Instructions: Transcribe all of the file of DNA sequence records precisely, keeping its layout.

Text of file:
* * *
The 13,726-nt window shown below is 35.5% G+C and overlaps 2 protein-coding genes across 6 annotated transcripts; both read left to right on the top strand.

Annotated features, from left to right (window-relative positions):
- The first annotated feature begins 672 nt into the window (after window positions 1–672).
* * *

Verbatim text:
The 13,726-nt window shown below is 35.5% G+C and overlaps 2 protein-coding genes across 6 annotated transcripts; both read left to right on the top strand.

Annotated features, from left to right (window-relative positions):
- The first annotated feature begins 672 nt into the window (after window positions 1–672).